quality-adjusted microcaps vs large cap

Backtest period: 1982-2016
Source: Microcaps — Factor Spreads, Structural Biases, and the Institutional Imperative (August 2017).



What Investment Strategies were tested?

Returns of quality-adjusted group of microcap companies were tested using the following investment strategies: 

  • value, 
  • momentum, 
  • financial strength, 
  • earnings quality, and 
  • Earnings growth. 

The authors did not define the factors or say what ratios they used to select the companies. 


Testing the investment strategies

The researchers also tested what your returns would have been if you applied various investment strategies to companies grouped by size.

Large cap was defined as $7 billion or higher market value and small cap as ($200 million to $7 billion market value) companies.

The researchers took the top 10% of stocks filtered on a factor (value for example) and subtracted those returns from the annual returns of the lowest 10% of stocks filtered on that same factor. For example, undervalued returns minus overvalued returns.

This difference is the theoretical return you could earn if you went long the stocks in the top decile and shorted the stocks in the lowest decile. 


Value and Momentum the most compelling factors

returns based on multi-theme factors

Source: Microcaps — Factor Spreads, Structural Biases, and the Institutional Imperative (August 2017)


The biggest difference was for microcap stocks (the whole universe not just the quality companies) with a value strategy was 28.2% on an average annual basis over 34 years – this is nearly unbelievable.

But this spread assumes that it is practical to short microcap stocks. This is not possible due to liquidity issues, and so the real return you can earn will be lower (but still a LOT higher than just investing in the market). 


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Returns of long only quality-adjusted microcaps

Here are the returns for quality-adjusted microcaps if you used a value and momentum investment strategy (the two strategies with the highest returns from the above table).

These returns were calculated if you went long only – this means buying only the best companies according to the strategy.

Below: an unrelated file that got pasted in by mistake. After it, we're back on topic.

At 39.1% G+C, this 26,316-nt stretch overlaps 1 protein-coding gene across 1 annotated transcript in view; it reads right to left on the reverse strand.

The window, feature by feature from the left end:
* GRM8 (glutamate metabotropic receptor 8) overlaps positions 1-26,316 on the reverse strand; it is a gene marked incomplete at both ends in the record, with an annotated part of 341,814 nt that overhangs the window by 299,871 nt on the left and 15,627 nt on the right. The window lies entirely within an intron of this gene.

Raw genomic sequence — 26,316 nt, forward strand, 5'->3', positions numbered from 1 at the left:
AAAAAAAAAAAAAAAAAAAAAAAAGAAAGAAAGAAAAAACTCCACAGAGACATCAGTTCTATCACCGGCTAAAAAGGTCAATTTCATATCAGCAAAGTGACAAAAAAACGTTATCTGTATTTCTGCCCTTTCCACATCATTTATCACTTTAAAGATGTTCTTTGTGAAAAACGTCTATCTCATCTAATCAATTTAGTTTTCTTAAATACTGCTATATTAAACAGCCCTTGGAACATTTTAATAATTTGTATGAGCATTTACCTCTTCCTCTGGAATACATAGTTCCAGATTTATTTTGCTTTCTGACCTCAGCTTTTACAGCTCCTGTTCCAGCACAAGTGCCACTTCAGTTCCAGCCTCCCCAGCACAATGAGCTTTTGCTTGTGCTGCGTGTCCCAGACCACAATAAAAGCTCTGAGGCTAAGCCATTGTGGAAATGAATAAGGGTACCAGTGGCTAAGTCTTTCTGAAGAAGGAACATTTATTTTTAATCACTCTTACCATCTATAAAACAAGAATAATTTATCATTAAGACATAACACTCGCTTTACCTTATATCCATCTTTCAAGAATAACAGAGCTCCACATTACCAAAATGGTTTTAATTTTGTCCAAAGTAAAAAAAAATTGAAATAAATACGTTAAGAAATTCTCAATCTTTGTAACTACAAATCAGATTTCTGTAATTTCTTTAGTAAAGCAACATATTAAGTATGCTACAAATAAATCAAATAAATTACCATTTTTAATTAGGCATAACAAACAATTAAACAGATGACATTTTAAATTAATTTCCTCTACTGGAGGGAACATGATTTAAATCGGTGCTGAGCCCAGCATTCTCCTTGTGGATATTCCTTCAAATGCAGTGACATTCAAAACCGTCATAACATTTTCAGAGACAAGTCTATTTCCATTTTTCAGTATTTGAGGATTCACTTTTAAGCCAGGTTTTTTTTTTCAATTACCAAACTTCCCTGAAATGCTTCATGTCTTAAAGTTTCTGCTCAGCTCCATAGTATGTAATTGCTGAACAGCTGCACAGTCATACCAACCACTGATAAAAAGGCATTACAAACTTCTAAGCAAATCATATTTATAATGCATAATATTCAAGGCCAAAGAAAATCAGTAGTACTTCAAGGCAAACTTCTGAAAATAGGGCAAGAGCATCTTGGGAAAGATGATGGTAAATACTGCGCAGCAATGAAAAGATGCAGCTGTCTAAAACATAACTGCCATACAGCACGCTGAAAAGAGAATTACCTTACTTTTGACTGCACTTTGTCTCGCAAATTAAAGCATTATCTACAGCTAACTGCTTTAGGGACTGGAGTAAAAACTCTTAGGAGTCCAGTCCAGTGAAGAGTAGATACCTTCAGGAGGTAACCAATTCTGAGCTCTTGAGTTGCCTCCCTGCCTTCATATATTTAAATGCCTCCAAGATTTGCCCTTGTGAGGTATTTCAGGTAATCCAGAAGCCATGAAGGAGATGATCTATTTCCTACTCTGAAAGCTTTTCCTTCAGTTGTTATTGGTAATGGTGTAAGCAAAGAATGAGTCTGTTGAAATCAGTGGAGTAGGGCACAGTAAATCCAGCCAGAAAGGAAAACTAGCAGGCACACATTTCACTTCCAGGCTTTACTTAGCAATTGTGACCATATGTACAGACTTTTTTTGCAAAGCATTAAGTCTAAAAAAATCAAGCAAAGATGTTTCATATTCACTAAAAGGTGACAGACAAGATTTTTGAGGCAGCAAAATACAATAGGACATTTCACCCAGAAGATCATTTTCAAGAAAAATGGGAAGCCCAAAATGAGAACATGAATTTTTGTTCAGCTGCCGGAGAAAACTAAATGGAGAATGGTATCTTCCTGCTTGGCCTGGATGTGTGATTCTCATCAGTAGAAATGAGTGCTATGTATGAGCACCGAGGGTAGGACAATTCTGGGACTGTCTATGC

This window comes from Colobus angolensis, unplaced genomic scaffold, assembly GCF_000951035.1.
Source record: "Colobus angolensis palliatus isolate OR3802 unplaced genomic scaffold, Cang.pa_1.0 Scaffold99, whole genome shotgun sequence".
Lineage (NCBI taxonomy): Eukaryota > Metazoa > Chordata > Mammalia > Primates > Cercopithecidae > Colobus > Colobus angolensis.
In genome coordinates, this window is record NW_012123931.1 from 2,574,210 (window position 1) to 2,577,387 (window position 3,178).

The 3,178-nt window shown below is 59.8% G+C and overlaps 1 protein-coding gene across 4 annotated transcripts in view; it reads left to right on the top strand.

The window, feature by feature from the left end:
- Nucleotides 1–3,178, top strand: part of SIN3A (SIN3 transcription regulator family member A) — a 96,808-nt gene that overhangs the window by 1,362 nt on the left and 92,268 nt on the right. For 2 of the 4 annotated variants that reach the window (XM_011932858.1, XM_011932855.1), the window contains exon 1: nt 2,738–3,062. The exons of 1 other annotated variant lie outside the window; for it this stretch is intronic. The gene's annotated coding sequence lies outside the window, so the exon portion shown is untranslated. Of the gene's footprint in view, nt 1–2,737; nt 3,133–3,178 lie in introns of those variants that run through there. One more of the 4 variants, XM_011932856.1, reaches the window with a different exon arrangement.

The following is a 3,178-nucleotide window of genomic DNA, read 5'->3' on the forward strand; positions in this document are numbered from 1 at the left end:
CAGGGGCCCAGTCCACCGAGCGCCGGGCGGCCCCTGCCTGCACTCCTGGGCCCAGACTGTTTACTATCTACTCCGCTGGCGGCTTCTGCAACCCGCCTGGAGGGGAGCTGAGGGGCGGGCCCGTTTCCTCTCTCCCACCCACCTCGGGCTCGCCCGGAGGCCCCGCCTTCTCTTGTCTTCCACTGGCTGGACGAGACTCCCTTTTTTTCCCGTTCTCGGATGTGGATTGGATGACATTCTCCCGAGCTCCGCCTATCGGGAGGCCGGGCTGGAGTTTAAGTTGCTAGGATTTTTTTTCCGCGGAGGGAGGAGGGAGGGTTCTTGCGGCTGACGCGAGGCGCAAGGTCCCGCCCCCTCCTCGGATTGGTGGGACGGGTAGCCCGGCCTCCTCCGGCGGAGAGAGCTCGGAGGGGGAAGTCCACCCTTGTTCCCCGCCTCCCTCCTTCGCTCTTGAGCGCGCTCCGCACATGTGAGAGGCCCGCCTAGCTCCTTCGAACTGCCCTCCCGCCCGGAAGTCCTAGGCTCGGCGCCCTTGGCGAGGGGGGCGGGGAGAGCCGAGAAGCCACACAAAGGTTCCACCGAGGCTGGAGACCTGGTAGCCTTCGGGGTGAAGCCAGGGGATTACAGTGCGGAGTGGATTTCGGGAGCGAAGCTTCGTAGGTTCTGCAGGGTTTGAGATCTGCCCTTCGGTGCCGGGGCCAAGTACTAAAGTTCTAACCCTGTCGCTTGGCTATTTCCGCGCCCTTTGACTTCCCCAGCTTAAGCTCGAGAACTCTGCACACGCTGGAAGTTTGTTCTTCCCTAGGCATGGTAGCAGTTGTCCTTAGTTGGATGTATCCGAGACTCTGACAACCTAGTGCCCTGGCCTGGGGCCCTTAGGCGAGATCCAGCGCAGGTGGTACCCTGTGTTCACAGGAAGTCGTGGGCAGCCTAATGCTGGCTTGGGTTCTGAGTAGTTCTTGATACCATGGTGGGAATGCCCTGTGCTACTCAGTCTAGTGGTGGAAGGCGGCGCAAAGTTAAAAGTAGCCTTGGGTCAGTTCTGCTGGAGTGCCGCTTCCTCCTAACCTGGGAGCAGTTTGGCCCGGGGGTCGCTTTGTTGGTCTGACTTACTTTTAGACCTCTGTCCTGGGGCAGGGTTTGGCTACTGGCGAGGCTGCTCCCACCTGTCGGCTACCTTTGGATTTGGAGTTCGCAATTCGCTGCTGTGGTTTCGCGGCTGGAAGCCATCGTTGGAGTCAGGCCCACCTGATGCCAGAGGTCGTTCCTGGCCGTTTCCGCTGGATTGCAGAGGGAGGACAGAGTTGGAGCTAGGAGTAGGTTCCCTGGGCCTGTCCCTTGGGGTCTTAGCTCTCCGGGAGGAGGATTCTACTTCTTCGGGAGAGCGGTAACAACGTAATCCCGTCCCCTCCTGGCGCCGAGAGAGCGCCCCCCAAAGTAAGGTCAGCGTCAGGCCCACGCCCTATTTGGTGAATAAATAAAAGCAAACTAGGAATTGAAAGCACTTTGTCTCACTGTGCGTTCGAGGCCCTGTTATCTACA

Quality-adjusted vs large cap long only

Click image to enlarge
Source: Microcaps — Factor Spreads, Structural Biases, and the Institutional Imperative (August 2017).


Quality adjusted Microcap Value won – BY FAR

As you can see the winning strategy, by far was quality adjusted Microcap value.

Not only did it have the highest average return of 20.3%, over 34 years from 1982 – 2016, the volatility of the strategy was not much more than that of Large Cap stocks. This means they had the highest risk adjusted returns – the highest Sharpe Ratio of 0.78.

The second best strategy – with a bit lower returns (17.8%) and slightly higher volatility was quality adjusted Microcap momentum. It was also the strategy with the second best risk adjusted return. 


The perfect strategy for you and me

I hope these results convinced you that quality adjusted Microcap companies are definitely worth looking at. 

Just think about it:

  • They perform better than large companies, 
  • Large investors cannot invest in them 

which means they are the ideal investment strategy for small investors like us. 



Summary - A great strategy for you to implement

Now we get to the interesting part of this article – where I show you exactly how to implement the results of this research in your portfolio. 

This is what we learned from the research:

  • Value and momentum quality-adjusted microcap stocks deliver the highest returns relative to risk. 
  • Although the researchers did not touch on it in the paper, you can earn great returns by combining value and momentum in one strategy. This means looking for undervalued companies (value) with an upward moving share price (momentum).